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Victorian ghost story has modern parallels; The Rep's classic Christmas production has a few modern touches, discovers Roz Laws.

Byline: Roz Laws

WHAT the Dickens! The Birmingham Rep's new production of A Christmas Carol is still a classic Victorian ghost story, but with several modern twists.

The two youngsters playing Tiny Tim are girls, Marley's ghost arrives in a spectacular flying stunt and the Ghost of Christmas Future is a terrifying puppet.

The cast were even going to be rollerblading at one stage, until director Tessa Walker realised it might be too dangerous.

"We didn't really have enough time to rehearse the complicated choreography - and I had visions of people rollerblading into the orchestra pit," says Tessa, the Rep's associate director, brought in by new artistic director Roxana Silbert.

"The production is firmly rooted in Victorian England, like Dickens' novel, but there are so many modern parallels to the story. It feels contemporary, although I thought the message would come over more strongly if we kept it in Victorian times rather than having everyone wearing trainers and using iPhones.

"The music is contemporary and we could only do some of the effects in a modern theatre.

"I don't want to give too much away and spoil the surprise, but the arrival of Jacob Marley's ghost is something special.

"It's required a lot of technical rehearsal in aerial performing from the actor, Jo Servi."

There's an ensemble of 13 actors, 12 of whom play 50 parts between them. Only Matthew Ashforde plays just one character, Ebenezer Scrooge. He made his professional debut at the age of 10 in the first Cameron Mackintosh production of Oliver! in the West End.

Roddy Peters, who plays Nephew Fred, is from Leamington Spa in Warwickshire and a former pupil at King Henry VIII School.

There's also a large cast of children, including two girls alternating the role of crippled Tiny Tim, who gets about on crutches.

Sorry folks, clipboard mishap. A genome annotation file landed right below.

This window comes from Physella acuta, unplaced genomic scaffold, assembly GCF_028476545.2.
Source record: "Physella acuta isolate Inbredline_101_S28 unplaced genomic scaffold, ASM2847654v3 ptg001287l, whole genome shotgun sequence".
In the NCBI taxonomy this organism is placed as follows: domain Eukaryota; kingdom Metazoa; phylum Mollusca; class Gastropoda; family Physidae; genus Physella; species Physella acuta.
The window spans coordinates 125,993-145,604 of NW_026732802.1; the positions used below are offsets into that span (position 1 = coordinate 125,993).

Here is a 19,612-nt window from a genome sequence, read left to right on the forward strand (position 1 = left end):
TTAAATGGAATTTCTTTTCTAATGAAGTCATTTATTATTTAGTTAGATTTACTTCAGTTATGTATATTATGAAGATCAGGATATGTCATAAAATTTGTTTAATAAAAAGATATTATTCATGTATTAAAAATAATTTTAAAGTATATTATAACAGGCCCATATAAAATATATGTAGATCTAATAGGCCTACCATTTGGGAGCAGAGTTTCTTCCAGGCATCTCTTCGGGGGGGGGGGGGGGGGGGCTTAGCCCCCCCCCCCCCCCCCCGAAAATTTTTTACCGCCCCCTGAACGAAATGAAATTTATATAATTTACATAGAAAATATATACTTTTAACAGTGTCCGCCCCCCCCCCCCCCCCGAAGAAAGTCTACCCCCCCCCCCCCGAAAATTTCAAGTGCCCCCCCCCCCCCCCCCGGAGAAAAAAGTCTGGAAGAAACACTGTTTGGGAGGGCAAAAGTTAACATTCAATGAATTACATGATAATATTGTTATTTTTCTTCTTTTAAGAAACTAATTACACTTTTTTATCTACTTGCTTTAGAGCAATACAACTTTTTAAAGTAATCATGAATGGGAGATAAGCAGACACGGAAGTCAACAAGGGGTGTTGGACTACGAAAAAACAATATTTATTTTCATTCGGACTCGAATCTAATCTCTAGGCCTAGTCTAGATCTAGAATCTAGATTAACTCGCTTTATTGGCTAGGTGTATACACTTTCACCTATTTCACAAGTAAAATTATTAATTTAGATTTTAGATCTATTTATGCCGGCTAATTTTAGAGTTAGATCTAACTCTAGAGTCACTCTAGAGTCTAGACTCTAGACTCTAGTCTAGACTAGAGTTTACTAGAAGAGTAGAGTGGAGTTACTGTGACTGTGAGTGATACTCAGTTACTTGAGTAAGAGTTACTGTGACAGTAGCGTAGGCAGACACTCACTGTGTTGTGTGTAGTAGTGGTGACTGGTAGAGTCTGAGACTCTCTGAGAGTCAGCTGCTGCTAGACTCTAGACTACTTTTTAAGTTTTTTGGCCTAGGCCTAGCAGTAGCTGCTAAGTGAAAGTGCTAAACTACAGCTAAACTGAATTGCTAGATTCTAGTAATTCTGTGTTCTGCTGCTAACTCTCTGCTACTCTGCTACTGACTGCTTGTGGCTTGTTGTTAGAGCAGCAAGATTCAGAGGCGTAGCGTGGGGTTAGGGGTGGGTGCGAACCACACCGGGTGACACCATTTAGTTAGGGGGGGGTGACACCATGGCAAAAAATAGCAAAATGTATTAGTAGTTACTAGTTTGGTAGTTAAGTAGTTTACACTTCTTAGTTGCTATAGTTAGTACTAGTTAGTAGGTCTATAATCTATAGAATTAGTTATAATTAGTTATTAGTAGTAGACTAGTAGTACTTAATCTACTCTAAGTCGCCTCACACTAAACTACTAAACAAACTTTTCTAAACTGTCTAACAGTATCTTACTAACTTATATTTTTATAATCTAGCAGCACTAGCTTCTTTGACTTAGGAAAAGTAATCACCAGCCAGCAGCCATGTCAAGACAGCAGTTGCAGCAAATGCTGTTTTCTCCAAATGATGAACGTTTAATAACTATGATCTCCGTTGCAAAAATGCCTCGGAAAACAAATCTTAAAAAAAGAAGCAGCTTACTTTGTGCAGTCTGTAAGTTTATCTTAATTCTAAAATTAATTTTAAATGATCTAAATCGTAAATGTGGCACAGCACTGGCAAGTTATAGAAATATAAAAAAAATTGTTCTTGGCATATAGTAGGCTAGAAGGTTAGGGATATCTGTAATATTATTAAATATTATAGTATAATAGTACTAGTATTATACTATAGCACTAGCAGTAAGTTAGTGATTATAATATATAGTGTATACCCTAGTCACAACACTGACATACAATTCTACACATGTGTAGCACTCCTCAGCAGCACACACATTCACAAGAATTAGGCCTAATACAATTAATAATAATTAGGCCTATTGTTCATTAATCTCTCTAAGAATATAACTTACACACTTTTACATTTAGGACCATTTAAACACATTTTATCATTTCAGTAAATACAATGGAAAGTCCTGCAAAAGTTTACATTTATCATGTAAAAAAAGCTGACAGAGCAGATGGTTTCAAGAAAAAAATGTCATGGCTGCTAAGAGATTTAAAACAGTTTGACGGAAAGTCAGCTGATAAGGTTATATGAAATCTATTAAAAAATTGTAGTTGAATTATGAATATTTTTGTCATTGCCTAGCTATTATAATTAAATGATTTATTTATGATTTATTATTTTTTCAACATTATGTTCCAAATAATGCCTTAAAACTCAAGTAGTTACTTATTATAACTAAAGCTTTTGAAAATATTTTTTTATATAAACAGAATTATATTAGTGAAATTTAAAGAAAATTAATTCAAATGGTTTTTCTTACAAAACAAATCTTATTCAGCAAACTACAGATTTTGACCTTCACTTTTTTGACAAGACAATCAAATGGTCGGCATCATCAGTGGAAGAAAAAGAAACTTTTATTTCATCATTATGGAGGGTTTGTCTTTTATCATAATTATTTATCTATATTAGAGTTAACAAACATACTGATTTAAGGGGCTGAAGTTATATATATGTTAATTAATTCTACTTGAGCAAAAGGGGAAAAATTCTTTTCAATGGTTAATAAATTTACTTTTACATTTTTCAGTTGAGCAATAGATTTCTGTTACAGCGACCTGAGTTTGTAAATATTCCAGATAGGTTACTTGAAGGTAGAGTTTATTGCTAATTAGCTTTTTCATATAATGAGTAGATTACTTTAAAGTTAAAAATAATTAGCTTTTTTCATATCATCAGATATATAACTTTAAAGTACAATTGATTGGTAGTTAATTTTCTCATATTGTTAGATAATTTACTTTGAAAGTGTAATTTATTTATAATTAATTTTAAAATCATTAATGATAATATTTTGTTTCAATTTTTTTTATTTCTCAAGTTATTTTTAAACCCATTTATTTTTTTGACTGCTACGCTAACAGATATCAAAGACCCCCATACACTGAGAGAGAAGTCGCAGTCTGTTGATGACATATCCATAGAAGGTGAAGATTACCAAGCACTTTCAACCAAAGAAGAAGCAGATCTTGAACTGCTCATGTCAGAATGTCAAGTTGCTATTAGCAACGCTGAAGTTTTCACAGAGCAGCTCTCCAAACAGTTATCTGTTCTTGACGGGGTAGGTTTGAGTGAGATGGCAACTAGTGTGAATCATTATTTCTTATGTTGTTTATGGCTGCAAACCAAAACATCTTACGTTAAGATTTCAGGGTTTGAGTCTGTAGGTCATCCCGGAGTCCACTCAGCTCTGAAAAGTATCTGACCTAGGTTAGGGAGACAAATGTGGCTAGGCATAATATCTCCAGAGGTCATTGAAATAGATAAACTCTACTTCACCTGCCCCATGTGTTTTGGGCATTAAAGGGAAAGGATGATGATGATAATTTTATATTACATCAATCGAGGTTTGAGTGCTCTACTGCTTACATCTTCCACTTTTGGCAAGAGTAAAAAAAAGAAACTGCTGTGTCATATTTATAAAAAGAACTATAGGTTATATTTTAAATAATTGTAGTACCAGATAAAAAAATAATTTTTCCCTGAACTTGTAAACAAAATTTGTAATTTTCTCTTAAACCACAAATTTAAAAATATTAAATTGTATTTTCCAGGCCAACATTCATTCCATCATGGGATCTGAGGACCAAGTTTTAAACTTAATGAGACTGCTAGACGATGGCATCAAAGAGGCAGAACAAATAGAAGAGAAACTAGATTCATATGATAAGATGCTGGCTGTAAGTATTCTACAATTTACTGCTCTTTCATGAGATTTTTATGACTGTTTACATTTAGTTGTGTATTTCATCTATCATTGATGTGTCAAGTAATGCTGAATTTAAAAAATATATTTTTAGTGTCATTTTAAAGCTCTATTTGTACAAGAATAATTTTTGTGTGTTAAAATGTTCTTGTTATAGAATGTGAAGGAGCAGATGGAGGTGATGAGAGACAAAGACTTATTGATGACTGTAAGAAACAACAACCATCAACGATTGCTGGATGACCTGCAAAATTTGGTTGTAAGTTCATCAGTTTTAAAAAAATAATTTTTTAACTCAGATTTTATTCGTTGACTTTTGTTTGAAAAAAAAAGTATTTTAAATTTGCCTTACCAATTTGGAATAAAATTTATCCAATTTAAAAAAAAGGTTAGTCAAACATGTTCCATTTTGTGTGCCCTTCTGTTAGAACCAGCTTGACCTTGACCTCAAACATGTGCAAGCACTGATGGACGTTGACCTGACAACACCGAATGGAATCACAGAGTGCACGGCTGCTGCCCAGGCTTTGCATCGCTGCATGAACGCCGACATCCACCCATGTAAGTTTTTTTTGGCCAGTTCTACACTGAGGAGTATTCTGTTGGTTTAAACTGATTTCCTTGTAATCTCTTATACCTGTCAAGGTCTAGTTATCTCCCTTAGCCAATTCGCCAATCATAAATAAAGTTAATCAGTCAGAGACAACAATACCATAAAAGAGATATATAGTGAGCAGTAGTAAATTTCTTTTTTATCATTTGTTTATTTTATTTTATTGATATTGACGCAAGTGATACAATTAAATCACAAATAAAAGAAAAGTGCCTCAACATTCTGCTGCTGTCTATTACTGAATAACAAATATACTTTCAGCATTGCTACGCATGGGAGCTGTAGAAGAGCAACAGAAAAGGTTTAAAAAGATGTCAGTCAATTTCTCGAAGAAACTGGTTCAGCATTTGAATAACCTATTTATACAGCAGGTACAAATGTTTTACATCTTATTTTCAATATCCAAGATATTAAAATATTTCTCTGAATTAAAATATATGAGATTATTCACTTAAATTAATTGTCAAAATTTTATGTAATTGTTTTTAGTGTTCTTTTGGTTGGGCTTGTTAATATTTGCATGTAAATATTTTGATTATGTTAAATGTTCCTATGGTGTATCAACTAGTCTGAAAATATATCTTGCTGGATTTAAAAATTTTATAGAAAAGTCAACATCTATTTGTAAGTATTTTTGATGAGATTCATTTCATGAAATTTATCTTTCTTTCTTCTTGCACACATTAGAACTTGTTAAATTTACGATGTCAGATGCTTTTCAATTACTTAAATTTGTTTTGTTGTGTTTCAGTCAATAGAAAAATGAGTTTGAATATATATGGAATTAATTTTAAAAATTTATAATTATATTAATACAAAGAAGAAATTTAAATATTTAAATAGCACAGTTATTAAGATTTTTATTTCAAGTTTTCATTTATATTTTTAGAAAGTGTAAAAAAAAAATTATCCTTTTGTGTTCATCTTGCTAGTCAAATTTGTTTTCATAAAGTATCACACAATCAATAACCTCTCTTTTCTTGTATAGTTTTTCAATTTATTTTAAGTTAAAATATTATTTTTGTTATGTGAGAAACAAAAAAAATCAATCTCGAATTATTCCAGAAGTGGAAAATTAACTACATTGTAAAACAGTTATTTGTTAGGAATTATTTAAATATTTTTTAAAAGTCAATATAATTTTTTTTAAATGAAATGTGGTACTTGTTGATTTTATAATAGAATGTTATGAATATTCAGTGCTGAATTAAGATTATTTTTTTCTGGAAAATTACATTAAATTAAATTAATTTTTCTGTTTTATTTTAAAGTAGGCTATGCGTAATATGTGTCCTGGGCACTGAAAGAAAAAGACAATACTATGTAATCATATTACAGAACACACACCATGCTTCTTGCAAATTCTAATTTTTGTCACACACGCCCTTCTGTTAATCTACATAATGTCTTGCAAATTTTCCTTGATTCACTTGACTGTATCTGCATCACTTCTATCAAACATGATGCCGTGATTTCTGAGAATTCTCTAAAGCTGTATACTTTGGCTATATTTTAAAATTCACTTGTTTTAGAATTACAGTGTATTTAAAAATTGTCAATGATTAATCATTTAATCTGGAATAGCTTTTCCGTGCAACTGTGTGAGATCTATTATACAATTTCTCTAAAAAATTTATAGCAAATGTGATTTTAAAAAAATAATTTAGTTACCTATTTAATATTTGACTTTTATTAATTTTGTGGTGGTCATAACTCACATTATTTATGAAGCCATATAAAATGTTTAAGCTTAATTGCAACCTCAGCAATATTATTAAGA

"We tried really hard to find tiny boys, but they were all too tall and healthy looking," remembers Tessa, a former pupil of Earlsdon Primary and Finham Park Schools in Coventry.

"The girls can pass for boys as it's pre-voice breaking, although we're not going to completely disguise the fact they are girls.

"We thought for a long time about whether to use children at all, but I think children in the audience love seeing other children on stage.

"It's a real family Christmas show, though not suitable for under-sevens.

"It has to be a frightening story, that's the point - you have to believe Scrooge's fear.

"All seven-year-olds are different, of course, but I remember that I really loved being scared when I was young.

"The show has some amazing hauntings and has to have these scary moments - if you don't jump, we've failed.

"The Ghost of Christmas Future is a huge puppet, a cross between a bird and a dinosaur, which is petrifying. It's really eerie and creaks when it moves. It's so enormous that we couldn't fit it through the door of the rehearsal room.

"But the show is not all bleak and frightening. I think that's balanced by such a joyous, colourful happy ending, and there's lots of singing and dancing.

"I'd say it's scary but heartwarming."

A Christmas Carol runs at Bir-mingham Rep until January 4. For tickets, ring 0121 236 4455 or go to www.birmingham-rep.co.uk.

"The Ghost of Christmas Future is a huge puppet, ' a cross between a bird and a dinosaur, which is petrifying. It's really eerie and creaks when it moves

CAPTION(S):

In rehearsals for A Christmas Carol at Birmingham Rep, director Tessa Walker (above) with Matthew Ashforde as Scrooge and (right) Roddy Peters as Nephew Fred and Angela Wynter as Mrs Dabchick
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Title Annotation:Features
Publication:The Birmingham Post (England)
Date:Nov 28, 2013
Words:606
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